I hated Hebrew school. The monotonous repetition of prayer and cultural history always went in one ear and out the other — I found more joy in the laughter of my classmates after I was sent to the principal’s office for intentionally frustrating my teachers. Nevertheless, my parents insisted that Judaism remain a part of my identity, whether or not this learning occurred in a stained-glass sanctuary.

What stuck with me most growing up, unsurprising for a kid too stubborn to comprehend the religious significance of the events, was the celebration of holidays. Celebrated last weekend, Purim is one of the holidays that struck a chord with me. While much of my Jewish experience as a kid felt forced, such as my parents making me keep Kosher and attend synagogue on Shabbat mornings, Purim’s festivities never felt this way.

Purim, at its core, is a celebration. Barely understanding why, I dressed in elaborate, carnivalesque costumes with my younger sister as we sang and danced in place of traditional prayer. The festiveness of this holiday shines through its customs — eating Hamantaschen (a traditional Jewish dessert), using noisemakers and adults getting drunk (at the judgment of a rabbi, of course). I kind of thought of it as the Jewish version of Halloween.

But it was only recently, as I reflected on recent events in our community and country, that I began to grasp the underlying significance of the celebration of Purim.

Over the past few months, Jews across the country have experienced a shock with the prevalence of anti-Semitic threats toward schools, synagogues and other Jewish institutions. On March 7, Chicago Jewish Day School, a mere 30 minutes from my house, received a bomb threat. This hit home. Even at the University of Michigan, threats in the form of hacked emails have rocked students like myself who never believed this hatred could exist on our campus. Coinciding with the rise of xenophobic, un-American attitudes and ethnically driven immigration bans, the anti-Semitic sentiments come at a time when much of the country lives in fear.

Of course, these attitudes are not news to Jews across the world; some have even compared Trump’s rhetoric to Adolf Hitler’s use of the “Big Lie” during the rise of Nazism. And it was not until Feb. 21, after weeks of criticism from Jewish organizations for his lack of interest in the anti-Semitic threats, that President Trump issued a public statement about these issues.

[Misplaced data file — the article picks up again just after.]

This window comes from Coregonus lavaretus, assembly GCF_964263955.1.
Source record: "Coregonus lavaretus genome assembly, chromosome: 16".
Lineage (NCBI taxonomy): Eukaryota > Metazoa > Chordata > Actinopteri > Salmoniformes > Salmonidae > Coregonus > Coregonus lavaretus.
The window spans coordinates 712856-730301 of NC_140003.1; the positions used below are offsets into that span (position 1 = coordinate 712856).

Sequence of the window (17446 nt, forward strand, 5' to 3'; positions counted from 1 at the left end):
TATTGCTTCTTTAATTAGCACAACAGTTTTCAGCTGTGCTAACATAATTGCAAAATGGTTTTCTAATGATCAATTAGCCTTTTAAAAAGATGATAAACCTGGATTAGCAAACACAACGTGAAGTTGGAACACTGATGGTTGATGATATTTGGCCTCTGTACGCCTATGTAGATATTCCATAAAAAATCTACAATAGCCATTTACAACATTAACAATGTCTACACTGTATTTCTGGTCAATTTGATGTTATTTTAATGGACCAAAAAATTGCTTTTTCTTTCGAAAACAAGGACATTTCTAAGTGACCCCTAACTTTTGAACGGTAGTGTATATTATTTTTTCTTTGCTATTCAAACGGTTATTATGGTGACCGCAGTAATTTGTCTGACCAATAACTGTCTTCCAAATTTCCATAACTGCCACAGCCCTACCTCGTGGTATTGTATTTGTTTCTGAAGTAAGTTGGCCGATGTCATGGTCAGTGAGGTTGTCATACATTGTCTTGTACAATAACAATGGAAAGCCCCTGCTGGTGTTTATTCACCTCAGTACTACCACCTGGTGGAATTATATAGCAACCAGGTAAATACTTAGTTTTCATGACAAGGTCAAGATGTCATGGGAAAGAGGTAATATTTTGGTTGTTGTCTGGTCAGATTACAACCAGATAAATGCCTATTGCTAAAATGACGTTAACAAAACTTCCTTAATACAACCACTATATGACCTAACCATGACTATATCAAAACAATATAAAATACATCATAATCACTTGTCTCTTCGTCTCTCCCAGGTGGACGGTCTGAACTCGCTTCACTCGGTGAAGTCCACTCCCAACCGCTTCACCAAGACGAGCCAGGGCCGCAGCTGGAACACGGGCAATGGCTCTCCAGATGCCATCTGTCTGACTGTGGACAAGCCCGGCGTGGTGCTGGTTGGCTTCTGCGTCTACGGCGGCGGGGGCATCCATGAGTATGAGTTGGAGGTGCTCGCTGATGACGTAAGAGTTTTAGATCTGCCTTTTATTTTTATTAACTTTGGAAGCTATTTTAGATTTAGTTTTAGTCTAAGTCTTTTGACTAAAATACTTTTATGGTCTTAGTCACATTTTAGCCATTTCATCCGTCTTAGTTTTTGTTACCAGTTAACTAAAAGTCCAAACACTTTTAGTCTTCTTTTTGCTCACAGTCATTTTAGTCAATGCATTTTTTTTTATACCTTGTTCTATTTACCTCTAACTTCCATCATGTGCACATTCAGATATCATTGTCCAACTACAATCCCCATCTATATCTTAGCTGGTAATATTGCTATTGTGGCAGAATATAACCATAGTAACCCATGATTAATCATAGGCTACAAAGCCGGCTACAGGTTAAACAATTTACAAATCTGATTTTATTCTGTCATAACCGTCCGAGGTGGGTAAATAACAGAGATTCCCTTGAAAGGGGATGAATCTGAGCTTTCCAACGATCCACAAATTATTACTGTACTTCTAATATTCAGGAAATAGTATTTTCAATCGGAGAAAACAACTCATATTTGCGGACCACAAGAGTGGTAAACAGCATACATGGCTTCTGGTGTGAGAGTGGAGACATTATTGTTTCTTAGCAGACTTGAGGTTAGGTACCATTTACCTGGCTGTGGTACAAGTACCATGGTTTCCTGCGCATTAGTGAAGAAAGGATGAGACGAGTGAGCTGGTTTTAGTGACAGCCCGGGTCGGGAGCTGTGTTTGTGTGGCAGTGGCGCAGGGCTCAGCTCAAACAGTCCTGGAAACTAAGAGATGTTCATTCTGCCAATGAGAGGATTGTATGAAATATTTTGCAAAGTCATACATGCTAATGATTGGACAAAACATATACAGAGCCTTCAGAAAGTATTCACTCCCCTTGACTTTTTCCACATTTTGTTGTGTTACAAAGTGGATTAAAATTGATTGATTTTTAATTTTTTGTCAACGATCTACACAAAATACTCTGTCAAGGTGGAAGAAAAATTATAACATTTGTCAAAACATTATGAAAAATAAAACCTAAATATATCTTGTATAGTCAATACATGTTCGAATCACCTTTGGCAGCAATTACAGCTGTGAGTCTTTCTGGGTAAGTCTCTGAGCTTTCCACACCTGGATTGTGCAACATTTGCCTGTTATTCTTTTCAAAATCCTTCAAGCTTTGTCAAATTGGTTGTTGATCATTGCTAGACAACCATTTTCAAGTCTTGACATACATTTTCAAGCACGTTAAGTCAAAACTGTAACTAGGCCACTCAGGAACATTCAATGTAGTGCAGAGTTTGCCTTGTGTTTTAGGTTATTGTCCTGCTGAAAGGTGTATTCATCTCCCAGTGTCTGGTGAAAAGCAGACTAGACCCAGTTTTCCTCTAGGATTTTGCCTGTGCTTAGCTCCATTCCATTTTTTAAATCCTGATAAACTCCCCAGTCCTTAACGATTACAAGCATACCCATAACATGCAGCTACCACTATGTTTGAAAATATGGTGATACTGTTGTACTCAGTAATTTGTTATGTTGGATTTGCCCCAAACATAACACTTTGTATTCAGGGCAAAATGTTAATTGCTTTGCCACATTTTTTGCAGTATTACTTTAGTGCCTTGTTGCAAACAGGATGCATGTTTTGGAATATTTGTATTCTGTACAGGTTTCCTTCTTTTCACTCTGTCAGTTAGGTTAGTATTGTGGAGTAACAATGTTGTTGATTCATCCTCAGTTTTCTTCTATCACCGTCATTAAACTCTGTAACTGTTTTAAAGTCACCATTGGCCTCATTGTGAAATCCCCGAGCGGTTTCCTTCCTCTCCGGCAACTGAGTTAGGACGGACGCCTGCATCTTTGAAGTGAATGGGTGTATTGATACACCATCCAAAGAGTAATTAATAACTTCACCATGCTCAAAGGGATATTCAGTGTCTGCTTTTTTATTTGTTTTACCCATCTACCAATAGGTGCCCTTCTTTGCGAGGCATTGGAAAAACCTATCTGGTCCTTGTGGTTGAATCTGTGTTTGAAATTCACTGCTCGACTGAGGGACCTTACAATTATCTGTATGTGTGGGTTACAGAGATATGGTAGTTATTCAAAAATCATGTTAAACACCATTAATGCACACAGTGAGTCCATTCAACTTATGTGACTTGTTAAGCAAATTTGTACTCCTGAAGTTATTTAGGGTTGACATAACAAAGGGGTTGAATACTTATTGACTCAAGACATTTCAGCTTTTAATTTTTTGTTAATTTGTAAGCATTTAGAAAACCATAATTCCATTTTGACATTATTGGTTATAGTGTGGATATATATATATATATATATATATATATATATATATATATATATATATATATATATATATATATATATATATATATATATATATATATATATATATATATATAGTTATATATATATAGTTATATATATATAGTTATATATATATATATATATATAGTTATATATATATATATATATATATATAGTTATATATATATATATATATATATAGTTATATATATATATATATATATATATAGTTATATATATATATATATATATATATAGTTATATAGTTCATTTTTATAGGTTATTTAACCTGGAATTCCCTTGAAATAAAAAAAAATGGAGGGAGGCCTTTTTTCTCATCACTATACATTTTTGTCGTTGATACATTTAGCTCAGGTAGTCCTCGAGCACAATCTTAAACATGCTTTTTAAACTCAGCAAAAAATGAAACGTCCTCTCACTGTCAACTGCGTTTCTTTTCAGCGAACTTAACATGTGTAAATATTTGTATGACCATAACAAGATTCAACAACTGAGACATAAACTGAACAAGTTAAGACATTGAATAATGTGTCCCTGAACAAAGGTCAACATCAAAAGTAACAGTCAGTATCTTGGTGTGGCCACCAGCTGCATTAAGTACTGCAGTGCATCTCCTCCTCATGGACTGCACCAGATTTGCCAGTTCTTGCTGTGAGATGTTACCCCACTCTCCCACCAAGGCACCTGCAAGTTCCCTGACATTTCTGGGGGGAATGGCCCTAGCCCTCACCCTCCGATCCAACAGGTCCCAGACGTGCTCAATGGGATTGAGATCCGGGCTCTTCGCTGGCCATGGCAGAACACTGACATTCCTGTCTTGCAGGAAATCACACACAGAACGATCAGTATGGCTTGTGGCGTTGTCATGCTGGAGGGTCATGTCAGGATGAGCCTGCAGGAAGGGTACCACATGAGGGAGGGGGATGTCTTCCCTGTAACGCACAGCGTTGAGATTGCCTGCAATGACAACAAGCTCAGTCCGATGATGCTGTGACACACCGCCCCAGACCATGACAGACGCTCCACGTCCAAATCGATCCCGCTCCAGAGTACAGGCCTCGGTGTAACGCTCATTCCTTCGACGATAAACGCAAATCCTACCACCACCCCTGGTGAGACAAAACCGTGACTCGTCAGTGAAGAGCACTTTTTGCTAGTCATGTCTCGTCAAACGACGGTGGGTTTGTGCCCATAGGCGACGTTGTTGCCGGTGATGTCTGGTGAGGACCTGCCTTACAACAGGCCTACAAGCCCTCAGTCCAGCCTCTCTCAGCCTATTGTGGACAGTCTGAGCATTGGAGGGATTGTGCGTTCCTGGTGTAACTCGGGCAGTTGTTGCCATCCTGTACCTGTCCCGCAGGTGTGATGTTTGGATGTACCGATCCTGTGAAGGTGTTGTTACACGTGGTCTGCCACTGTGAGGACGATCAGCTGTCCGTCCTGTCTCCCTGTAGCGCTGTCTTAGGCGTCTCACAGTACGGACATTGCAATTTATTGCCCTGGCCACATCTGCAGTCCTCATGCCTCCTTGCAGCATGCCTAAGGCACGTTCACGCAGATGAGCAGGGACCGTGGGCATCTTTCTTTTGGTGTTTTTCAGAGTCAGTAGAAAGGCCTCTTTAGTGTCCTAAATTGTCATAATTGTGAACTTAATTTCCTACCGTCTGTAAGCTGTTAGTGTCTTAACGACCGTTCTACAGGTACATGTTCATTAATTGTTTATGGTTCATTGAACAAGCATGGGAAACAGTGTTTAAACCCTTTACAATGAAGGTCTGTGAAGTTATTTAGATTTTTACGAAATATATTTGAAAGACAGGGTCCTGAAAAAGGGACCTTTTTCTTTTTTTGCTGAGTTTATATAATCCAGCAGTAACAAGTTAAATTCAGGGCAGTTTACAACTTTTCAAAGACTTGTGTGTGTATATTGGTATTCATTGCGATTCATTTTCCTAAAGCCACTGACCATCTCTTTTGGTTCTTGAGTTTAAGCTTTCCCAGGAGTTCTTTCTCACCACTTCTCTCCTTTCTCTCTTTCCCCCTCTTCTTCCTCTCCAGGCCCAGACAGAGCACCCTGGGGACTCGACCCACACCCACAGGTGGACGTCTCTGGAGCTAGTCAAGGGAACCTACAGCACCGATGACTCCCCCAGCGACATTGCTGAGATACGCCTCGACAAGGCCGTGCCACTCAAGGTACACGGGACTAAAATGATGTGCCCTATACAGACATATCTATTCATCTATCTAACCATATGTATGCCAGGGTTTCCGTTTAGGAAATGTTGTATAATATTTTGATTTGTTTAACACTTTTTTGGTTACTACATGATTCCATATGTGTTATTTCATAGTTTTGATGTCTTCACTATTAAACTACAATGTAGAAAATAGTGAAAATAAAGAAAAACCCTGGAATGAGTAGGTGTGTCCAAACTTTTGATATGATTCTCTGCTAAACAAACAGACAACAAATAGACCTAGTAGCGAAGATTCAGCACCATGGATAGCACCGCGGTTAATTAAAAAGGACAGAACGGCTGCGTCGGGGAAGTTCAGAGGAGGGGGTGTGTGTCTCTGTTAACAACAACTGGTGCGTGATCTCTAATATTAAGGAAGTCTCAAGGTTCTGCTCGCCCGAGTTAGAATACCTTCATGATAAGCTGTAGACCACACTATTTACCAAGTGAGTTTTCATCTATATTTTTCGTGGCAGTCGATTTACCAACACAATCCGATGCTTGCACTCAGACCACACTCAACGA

So, when the highest official in our country neglects to pay proper attention to the dangers of these ideologies, manifested in threats toward our communities, where do we turn?

Though we can look to our government for answers, hope for change can be found much closer to home, in the shape of a three-cornered, jelly-filled cookie.

Purim celebrates the Jewish victory over Haman, an evil associate of the Persian King who devised a plot to wipe out all of the Jews. Ring a bell? At no better time does this holiday, commemorating the defeat of anti-Semitism in ancient history, fall on our calendar.

No FBI investigation will completely stop the wave of recent threats, and it will certainly not eradicate the pervasiveness of anti-Semitic ideology across the country. Purim reminds us that one way to combat the hatred prevalent in our society is to laugh, dance and celebrate.

Acting as a festival of sorts, Purim encourages even the least religious people to come together in a joyous, collective motion of pride, identity and hope. Eating the Hamantaschen cookie, symbolizing the three-cornered shape of the villain Haman’s hat, represents in a comical yet significant way our destruction of discrimination.

So, last weekend, although I did not dress up or attend services with my family, I kept in mind the significance of the holiday. Whether it occurred in the kitchen making cookies or in a sanctuary, Jews across the world celebrated a previous defeat of anti-Semitism in an attempt to make change in the present. And in the process, many realized that their Jewish identity is not grounded in education, but in thought and action that lie beyond the constraints of a classroom.

Maybe I did learn something in Hebrew school after all.

Ben Charlson is an LSA freshman.

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